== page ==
Perhaps Salemme in his own vision and wisdom had fully comprehended and accepted the ultimate irony of love and desire, and due to this complete surrender of self-interest had been able to more completely experience and thus convey the agony of that knowledge.
So in this poem, I was trying to explore and explain the painting in a poetic form so that readers might feel a little of what I felt and be intrigued enough to try to find out about Antonio. I tried to be very faithful to the painting although, admittedly, no poetic translation could faithfully render what this painting achieved.
After a painting by Antonio Salemme* xi.ii.mm
shielding his eyes, he half-lifts his arm
a startled wing
floating away like a gasp
because she is crossing his line of sight
a gash in the world sailing from right to left
as if there were nothing else
but his ethereal agony
that isn’t the hunger for love or sex
but an ache like that which draws the eye
to blue jetting flames from orange coals
or ox-eye daisies in the field
bellis perennis wanting nothing
and she—she is caught in the eye like snow
but it is the eye that melts—
he can’t un-see her figure in the flow
or separate himself from her
mirror image of an S curve
her neck and breast a cool impasto
a pure fire on the aquamarine
poised to edge out of sight
and he can’t help feeling she is
a time that was
when sunlight licked the fog away
and he was the naked air still steaming
a morning song spilling urgently
a sound-fountain from his lips
a gale-force bearing seeds to new births
or just concrete-paved earth
because he couldn’t—and can’t—revoke this love
because what never is is heaven to him
and she—she sees through her own image, a swan—
but she knows he can’t.
The painting changed my feelings, my consciousness about life and art forever. And every other painting by Salemme that I saw had this same kind of transformative power. It was art that enacted a kind of zen koan. It was that powerful, like a moment of enlightenment. But it was only there if you were ready for it. I have never in my life seen painting that was anywhere near Salemme's in vision and power; it had a kind of higher wisdom that took you far beyond yourself. Seeing his work changed the way i saw everything. He was so much more evolved as a seer that once you saw what he was doing, it was irrevocable.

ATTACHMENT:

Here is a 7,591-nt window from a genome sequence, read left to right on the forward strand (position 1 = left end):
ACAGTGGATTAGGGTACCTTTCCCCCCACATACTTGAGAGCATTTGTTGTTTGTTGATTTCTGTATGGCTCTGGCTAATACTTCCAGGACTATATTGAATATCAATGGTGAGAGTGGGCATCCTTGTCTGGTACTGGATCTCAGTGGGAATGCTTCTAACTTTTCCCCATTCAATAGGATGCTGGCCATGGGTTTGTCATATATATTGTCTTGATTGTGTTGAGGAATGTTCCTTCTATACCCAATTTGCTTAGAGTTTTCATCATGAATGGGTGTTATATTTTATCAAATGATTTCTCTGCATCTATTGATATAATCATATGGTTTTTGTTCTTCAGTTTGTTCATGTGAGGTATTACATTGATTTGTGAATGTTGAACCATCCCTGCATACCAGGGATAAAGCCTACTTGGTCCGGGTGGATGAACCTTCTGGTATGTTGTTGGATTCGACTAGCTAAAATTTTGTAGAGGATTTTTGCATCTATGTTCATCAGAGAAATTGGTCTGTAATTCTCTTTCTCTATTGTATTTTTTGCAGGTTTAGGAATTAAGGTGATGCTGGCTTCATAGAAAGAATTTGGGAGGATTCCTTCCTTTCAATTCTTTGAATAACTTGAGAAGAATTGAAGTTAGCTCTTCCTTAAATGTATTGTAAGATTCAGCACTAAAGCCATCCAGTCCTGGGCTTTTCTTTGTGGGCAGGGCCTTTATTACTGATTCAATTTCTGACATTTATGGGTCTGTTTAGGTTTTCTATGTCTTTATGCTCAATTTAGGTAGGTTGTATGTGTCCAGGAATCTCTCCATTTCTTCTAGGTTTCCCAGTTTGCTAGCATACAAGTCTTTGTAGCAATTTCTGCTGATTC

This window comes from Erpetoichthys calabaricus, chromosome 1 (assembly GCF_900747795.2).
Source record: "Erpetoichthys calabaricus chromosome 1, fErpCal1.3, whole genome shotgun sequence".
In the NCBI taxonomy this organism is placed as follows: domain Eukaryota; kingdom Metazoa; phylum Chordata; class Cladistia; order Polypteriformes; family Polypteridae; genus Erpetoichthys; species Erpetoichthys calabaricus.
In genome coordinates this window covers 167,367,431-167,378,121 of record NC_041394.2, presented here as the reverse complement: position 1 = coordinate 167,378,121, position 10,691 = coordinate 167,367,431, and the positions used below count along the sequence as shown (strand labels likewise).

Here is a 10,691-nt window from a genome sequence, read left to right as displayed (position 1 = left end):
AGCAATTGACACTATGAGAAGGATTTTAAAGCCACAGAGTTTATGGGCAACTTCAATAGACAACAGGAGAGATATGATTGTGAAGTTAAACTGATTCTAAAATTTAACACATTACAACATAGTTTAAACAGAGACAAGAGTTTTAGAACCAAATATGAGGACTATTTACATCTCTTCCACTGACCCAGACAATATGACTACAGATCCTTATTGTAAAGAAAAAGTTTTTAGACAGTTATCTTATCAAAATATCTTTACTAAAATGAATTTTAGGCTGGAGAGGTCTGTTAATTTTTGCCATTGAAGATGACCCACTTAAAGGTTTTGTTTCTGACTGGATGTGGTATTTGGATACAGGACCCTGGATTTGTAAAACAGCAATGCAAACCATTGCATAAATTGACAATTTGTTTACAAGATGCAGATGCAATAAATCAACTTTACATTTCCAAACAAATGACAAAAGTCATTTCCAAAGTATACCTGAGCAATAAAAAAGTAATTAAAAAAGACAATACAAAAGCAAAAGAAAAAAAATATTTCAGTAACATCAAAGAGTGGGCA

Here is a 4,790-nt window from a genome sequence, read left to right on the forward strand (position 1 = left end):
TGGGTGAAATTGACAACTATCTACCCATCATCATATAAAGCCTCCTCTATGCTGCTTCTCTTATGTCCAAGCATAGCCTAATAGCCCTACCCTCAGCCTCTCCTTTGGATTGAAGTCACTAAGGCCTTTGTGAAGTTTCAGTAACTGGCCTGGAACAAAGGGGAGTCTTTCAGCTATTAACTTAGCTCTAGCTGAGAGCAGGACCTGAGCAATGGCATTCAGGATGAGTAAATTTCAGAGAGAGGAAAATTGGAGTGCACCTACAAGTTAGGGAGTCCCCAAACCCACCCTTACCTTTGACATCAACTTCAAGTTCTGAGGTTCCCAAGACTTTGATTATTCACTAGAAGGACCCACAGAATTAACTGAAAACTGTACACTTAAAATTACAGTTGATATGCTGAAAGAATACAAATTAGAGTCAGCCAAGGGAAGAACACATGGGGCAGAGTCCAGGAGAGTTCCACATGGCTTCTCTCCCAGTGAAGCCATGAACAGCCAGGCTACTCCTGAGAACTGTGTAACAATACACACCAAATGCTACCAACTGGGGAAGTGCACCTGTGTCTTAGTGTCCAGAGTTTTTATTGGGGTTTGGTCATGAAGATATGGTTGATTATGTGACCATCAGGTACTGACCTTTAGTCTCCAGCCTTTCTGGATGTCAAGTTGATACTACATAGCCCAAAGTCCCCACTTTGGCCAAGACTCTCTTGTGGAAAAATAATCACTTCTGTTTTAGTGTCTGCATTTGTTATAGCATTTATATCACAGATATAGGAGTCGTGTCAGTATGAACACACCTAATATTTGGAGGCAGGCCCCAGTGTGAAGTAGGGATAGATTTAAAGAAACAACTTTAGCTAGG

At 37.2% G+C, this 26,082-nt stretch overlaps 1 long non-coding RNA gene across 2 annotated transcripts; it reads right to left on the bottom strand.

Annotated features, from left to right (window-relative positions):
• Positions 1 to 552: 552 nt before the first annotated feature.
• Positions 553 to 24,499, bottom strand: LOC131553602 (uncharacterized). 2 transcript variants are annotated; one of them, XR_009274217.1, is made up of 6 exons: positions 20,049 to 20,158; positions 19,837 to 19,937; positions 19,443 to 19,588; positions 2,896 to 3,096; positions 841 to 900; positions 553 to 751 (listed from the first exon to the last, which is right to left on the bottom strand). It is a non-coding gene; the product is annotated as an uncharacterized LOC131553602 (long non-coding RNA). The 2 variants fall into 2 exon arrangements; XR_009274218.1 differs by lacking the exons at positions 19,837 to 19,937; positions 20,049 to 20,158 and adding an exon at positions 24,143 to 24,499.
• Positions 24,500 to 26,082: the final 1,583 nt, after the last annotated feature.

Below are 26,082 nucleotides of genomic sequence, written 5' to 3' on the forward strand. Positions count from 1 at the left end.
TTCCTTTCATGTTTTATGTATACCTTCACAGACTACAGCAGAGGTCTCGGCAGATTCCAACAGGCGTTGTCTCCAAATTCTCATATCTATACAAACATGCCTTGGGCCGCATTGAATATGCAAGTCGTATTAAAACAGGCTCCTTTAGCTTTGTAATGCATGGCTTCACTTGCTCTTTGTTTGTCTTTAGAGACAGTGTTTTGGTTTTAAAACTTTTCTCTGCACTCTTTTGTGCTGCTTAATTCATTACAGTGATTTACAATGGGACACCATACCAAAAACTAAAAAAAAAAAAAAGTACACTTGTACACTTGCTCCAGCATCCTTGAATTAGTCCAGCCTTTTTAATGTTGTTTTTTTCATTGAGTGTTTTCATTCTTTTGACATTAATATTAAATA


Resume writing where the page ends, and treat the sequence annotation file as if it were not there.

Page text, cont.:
Then I understood Bill's zealousness and his frustration. For once you know how powerful a truly great painting can be, you feel very upset with the shallow, the philistine, the flashy, and the trashy. Bill used to say angrily, "Painting is not muzak for your walls!"
Thanks to Bill, I actually got to meet Antonio once in 1984 and saw some things he was working on in his studio. He was over ninety even then (he was a contemporary with Picasso), but he was still vibrant and actively painting great new things. (He looked more like a very healthy sixty year old.) He was best known for his nude statue of Paul Robeson in alabaster, which won the Prix de Rome in the 1930s. Antonio was, and still is, the greatest painter I have ever seen.
Now that I am older, I understand how the greatest art is often completely overlooked. The greatest vision, which can produce the most profound work, is not usually obvious. The viewer has to be sufficiently hungry for the truly great to even be willing to look for it. But that also requires an educated viewer who knows that there is the possibility of a truly great vision in art.